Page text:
The Vancouver Olympic Village scandal continues to worsen. During construction, the City of Vancouver was forced to take over financing of the project, as the developer’s initial lender backed out due to cost overruns. At the end of last August, the developer fell behind its payment schedule, and the City placed the property into receivership in November. The development has been a spectacular failure, with fewer than half of the 737 units being sold. The outstanding debt to the city is $743 million. To make things worse, a quarter of the tenants are now suing the City.
One might expect that a billion dollar development for Olympic athletes would be pretty posh. Prices ranged from $530,900 for a 566 square foot studio, to $4.8 million for three bedroom units. Even in unaffordable Vancouver, you’d expect that to come with a bedroom big enough to fit a bed. According to tenants, they didn’t even get that. What they did get was bizarre leaks, cracking ceilings, and inadequate heating. The project sounds like something out of Arrested Development, or as the tenants’ legal counsel put it, “It’s like they were sold a BMW and they got a broken Toyota. And even if they manage to fix everything, it’s still a Toyota.” The units are far from the luxury accommodations buyers were lead to believe they were getting.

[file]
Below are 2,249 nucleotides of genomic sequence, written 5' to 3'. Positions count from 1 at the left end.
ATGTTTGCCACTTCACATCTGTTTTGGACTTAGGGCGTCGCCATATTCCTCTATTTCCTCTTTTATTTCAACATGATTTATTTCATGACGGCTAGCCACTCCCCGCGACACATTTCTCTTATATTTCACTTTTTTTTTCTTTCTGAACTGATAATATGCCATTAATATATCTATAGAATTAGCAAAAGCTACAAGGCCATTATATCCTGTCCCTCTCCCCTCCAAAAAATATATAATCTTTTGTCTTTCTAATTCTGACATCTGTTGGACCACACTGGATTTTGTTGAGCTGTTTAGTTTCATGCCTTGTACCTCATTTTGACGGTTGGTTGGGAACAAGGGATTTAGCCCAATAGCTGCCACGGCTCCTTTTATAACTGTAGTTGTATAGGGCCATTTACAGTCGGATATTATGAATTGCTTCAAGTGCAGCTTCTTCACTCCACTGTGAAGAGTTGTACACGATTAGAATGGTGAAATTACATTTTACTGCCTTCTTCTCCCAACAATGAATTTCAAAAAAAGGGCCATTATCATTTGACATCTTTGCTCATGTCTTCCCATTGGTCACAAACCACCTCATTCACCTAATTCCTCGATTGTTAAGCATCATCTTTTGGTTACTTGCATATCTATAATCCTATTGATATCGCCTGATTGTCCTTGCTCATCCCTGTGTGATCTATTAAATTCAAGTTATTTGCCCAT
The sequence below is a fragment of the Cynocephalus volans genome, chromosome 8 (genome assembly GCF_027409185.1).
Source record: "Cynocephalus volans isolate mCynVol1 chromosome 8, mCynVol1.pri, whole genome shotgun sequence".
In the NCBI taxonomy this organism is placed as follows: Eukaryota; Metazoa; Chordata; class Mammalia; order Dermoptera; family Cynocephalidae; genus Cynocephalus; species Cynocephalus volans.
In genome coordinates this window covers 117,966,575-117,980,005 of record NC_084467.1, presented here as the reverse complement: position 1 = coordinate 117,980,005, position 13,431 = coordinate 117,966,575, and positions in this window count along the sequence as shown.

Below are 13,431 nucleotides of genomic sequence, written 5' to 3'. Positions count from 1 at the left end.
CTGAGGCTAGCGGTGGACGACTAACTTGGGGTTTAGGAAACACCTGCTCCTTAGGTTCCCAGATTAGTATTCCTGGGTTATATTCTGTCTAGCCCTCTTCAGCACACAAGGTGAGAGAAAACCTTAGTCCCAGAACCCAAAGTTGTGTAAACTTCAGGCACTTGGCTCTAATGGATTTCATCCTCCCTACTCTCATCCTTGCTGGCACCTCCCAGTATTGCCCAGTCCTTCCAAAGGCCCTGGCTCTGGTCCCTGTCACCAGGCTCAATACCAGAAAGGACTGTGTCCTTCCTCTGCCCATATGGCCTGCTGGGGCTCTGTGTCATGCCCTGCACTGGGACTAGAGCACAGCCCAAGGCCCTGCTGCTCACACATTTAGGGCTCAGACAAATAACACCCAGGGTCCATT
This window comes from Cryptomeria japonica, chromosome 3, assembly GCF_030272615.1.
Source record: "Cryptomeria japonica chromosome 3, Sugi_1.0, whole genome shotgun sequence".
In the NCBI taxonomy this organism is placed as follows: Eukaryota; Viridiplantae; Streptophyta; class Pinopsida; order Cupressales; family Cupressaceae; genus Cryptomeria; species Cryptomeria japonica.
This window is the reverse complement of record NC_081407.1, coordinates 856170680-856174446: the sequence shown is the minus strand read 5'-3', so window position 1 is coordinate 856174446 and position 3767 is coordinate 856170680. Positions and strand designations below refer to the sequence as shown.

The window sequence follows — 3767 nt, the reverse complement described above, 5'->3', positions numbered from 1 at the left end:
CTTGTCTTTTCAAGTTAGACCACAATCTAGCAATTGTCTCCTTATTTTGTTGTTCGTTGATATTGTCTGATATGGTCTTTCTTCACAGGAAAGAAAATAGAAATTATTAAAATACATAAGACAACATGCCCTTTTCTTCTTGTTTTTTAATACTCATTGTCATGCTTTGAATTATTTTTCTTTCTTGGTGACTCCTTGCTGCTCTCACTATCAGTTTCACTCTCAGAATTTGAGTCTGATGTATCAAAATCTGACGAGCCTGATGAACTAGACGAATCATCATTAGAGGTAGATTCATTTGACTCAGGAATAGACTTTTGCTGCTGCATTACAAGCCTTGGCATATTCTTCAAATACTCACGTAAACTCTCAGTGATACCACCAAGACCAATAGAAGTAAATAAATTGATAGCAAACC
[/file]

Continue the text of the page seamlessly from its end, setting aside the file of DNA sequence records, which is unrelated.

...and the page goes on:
In short, the lawsuits seem perfectly legitimate, and are likely to cost the City another $50 million dollars. It’s also hard to imagine this quagmire will help the value of the units on the market. Even before the horrendous conditions of the condo units were made public, reports claimed that the development was worth $150-200 million less than what was owed to the city. It is hard to imagine a scenario where the city isn’t stuck with hundreds of millions of dollars of losses.
Of course, none of this should come as a surprise. Government housing projects generally fail. And if governments can’t build adequate housing for the poor, it’s hard to imagine them building upscale housing at a price that the market will bear. Hence the shoddy work. The lesson here is a simple one, that history proves again and again: governments make bad landlords.